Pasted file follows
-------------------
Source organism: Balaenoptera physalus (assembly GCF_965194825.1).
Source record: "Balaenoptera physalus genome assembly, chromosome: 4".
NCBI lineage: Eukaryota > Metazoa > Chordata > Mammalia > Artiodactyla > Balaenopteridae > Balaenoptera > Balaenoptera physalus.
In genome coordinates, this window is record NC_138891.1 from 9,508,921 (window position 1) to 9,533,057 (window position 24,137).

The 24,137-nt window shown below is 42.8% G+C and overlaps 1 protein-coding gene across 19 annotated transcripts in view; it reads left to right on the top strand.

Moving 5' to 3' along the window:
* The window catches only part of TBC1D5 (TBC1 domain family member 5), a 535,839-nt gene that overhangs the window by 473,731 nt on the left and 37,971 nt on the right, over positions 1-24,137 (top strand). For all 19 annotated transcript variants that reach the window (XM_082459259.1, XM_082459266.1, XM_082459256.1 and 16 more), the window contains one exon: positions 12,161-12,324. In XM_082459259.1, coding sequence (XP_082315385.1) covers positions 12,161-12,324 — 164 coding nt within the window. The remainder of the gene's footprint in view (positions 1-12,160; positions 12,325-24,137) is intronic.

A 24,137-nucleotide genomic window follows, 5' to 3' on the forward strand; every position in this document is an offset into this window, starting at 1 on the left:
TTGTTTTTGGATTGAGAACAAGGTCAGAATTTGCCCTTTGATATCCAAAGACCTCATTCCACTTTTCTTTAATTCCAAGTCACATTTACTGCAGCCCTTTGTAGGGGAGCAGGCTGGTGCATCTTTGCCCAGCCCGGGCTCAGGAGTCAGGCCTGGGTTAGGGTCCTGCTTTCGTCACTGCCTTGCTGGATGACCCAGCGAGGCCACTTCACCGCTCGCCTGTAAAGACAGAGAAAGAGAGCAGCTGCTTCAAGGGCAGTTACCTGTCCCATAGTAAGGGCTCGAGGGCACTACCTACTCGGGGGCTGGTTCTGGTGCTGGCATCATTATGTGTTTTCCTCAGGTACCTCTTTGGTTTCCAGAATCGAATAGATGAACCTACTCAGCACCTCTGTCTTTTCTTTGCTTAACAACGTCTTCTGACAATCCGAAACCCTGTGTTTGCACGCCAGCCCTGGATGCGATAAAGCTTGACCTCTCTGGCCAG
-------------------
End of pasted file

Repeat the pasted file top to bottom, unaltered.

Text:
Source organism: Balaenoptera physalus (assembly GCF_965194825.1).
Source record: "Balaenoptera physalus genome assembly, chromosome: 4".
NCBI lineage: Eukaryota > Metazoa > Chordata > Mammalia > Artiodactyla > Balaenopteridae > Balaenoptera > Balaenoptera physalus.
In genome coordinates, this window is record NC_138891.1 from 9,508,921 (window position 1) to 9,533,057 (window position 24,137).

The 24,137-nt window shown below is 42.8% G+C and overlaps 1 protein-coding gene across 19 annotated transcripts in view; it reads left to right on the top strand.

Moving 5' to 3' along the window:
* The window catches only part of TBC1D5 (TBC1 domain family member 5), a 535,839-nt gene that overhangs the window by 473,731 nt on the left and 37,971 nt on the right, over positions 1-24,137 (top strand). For all 19 annotated transcript variants that reach the window (XM_082459259.1, XM_082459266.1, XM_082459256.1 and 16 more), the window contains one exon: positions 12,161-12,324. In XM_082459259.1, coding sequence (XP_082315385.1) covers positions 12,161-12,324 — 164 coding nt within the window. The remainder of the gene's footprint in view (positions 1-12,160; positions 12,325-24,137) is intronic.

A 24,137-nucleotide genomic window follows, 5' to 3' on the forward strand; every position in this document is an offset into this window, starting at 1 on the left:
TTGTTTTTGGATTGAGAACAAGGTCAGAATTTGCCCTTTGATATCCAAAGACCTCATTCCACTTTTCTTTAATTCCAAGTCACATTTACTGCAGCCCTTTGTAGGGGAGCAGGCTGGTGCATCTTTGCCCAGCCCGGGCTCAGGAGTCAGGCCTGGGTTAGGGTCCTGCTTTCGTCACTGCCTTGCTGGATGACCCAGCGAGGCCACTTCACCGCTCGCCTGTAAAGACAGAGAAAGAGAGCAGCTGCTTCAAGGGCAGTTACCTGTCCCATAGTAAGGGCTCGAGGGCACTACCTACTCGGGGGCTGGTTCTGGTGCTGGCATCATTATGTGTTTTCCTCAGGTACCTCTTTGGTTTCCAGAATCGAATAGATGAACCTACTCAGCACCTCTGTCTTTTCTTTGCTTAACAACGTCTTCTGACAATCCGAAACCCTGTGTTTGCACGCCAGCCCTGGATGCGATAAAGCTTGACCTCTCTGGCCAG